Dorchester born and raised, Sue Costello always could turn any situation, no matter the circumstances, into a hilarious story later on.
“We used to go out on the weekends to the Dance Factory,” says Jennifer Gordon, who attended Mount Saint Joseph Academy with Costello. “One time Sue went out and got her head kicked in by five girls in the bathroom. I remember her coming in on Monday morning and telling us about getting beat up, but she made it comical.”
“She would put a spin on an experience and having all laughing at her tragedy. That’s one of Sue’s greatest gifts—her comedy is real and heartfelt.”
During her more than twenty year career, Costello has traveled throughout America performing stand-up comedy acts. She starred in her own self-titled television show and will appear in an upcoming film starring Christian Bale and Mark Wahlberg.
Costello, at age 42, has used her knack for turning tragedy into comedy and used her experiences growing up in Dorchester and QUEST for self-confidence to create a one-woman show, Minus 32 Million Words.
CAREER OF A COMEDIAN
Costello first performed on stage at UMass-Boston, where she majored in theater arts. Although the play’s director thought Costello’s portrayal of a hooker was hilarious, Sue feared performing standup comedy.
“I couldn’t walk even in to a comedy club, because I was so scared of doing standup,” says Costello. “And yet I really wanted to try it.”
Shortly thereafter, fellow OFD actor Kevin Chapman signed Sue up to do a standup act at a club in Boston called Duck Soup. Costello has continued to perform standup over the years and says that her childhood in Dorchester helped shape her comedy.
“There’s nowhere in the world where people are more funny,” says Costello. “People here have a quick wit and are constantly exchanging quick repartee, and that help me develop my humor. There’s also a strength that comes from living in a tough neighborhood. That toughened me for standup, which can be crazy vicious.”
She has also had supporting roles in two Boston-based movies, Southie and The Fighter, the story of “Irish” Micky Ward’s journey to winning the world lightweight title. The film is due to hit screens in December of this year. In the film, Costello plays a crack cocaine addict.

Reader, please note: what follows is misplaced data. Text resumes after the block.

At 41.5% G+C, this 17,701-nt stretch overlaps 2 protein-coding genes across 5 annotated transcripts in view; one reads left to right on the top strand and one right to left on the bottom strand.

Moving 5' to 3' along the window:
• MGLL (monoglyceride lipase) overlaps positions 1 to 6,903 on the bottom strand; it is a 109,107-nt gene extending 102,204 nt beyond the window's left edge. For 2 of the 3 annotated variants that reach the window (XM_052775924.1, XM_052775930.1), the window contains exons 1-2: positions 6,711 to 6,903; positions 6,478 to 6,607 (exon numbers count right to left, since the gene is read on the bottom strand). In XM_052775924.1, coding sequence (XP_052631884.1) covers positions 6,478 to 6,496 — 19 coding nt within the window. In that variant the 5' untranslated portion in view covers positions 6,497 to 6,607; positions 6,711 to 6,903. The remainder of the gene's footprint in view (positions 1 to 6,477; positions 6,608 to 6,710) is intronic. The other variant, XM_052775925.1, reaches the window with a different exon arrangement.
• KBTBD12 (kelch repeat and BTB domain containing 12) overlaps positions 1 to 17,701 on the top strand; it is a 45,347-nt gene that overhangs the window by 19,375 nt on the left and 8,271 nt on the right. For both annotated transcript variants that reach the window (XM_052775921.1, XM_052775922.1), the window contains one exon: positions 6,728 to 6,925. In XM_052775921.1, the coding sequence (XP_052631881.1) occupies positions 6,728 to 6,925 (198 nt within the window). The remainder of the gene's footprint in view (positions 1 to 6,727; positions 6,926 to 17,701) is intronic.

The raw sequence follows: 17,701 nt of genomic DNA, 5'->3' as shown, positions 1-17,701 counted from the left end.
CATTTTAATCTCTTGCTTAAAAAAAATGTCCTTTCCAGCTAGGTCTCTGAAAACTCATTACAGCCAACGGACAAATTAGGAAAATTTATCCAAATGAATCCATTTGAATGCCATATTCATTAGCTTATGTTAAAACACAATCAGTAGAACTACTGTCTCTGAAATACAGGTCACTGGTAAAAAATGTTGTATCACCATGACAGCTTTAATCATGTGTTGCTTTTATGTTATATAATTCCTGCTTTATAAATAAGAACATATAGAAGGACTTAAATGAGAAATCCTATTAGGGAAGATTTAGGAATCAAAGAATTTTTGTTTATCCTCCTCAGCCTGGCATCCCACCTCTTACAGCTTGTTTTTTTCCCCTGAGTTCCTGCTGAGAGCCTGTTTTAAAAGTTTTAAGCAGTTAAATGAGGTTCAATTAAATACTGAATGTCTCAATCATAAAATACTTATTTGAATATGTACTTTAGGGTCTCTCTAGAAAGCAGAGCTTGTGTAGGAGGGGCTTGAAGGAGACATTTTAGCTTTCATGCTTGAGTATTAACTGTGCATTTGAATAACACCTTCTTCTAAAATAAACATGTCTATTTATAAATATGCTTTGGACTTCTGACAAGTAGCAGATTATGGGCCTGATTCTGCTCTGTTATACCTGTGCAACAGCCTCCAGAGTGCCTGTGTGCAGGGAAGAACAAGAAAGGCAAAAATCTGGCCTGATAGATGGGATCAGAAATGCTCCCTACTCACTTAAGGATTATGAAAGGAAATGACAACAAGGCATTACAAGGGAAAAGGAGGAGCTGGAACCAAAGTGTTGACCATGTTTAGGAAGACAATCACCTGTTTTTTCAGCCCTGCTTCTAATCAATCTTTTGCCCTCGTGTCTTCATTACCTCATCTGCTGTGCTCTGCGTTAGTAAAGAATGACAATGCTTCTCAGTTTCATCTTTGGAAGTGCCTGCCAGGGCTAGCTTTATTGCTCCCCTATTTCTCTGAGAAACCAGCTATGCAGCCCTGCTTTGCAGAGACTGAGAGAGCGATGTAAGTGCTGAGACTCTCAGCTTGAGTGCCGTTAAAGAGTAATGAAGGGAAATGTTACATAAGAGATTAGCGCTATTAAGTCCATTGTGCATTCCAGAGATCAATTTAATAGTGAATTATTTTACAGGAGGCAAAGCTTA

After appearing in Southie and an episode of “NYPD Blue”, Costello was given her own self-titled show on Fox in 1998; however, the network cancelled the show after running four episodes.
Costello’s friends say that overcoming this obstacle, which might have discouraged others from continuing to pursue a career in comedy, has made her a stronger person.
“In my venture into Hollywood, I tried to be fancy instead of acting like I was from where I was, and I put on this front,” says Costello.
“Being real is tough—it makes you vulnerable—but I’ve found that being who you are is better and there’s a strength in vulnerability.”
MINUS 32 MILLION WORDS
Costello, who now resides in Brooklyn, was reading the newspaper one day when she came across an article that said a study had found that four year-old children raised in low-income homes used 32 million fewer words than their middle-class peers.
Interested in performing a show about her experience growing up in Dorchester, Costello found this article particularly poignant and decided to name her one woman show Minus 32 Million Words.
The show follows Costello’s life from her days as a young girl — whom she says looked like Sheriff Buford Pusser from the 1973 biopic Walking Tall — through the present day. During the act, Costello discusses how her turbulent childhood in Dorchester led to her pursuit of fame and her realization that authentic happiness comes from being one’s own self.
She performed the show several times in New York City before bringing it to Boston in late March. Both The Patriot Ledger and Boston Herald gave the show positive reviews.
“It was moving,” says Judy Reilly, who also attended Mount Saint Joseph Academy with Costello. “I don’t just say that because I am biased and am friends with Sue. I watched the reactions of people who didn’t even know Sue and they were crying and laughing just as much as I was. It was an amazing show.”
Strong Women, Strong Girls, an organization that seeks to empower young women and girls through mentorship, approached Costello after the initial run of Minus 32 Million Words and asked her if she could perform the show again in a charity event.
“Sue’s message in the show is that being strong means having strong convictions and self-esteem, not necessarily being tough,” says the organization’s Boston executive director Michelle Harrington. “That’s the exact same message we’re trying to instill in young girls, so she was a perfect fit for us.”
Costello will perform Minus 32 Million Words again on August 4th and 5th at the House of Blues. The proceeds will benefit Strong Women, Strong Girls.
Friends say that for Costello the best is yet to come.
“She’s open, honest, and has no fear,” says Reilly. “If you tell Sue she can’t do something, she’ll go ahead and conquer it. She’s on her way up, and I think her character will help her get there. She’s so determined that she’ll probably end up getting an Oscar or something some day.”
For ticket information for Costello’s August shows, contact Nikki DiGuilio at NikkiDiGuilio@livenation.com or 617-960-8376.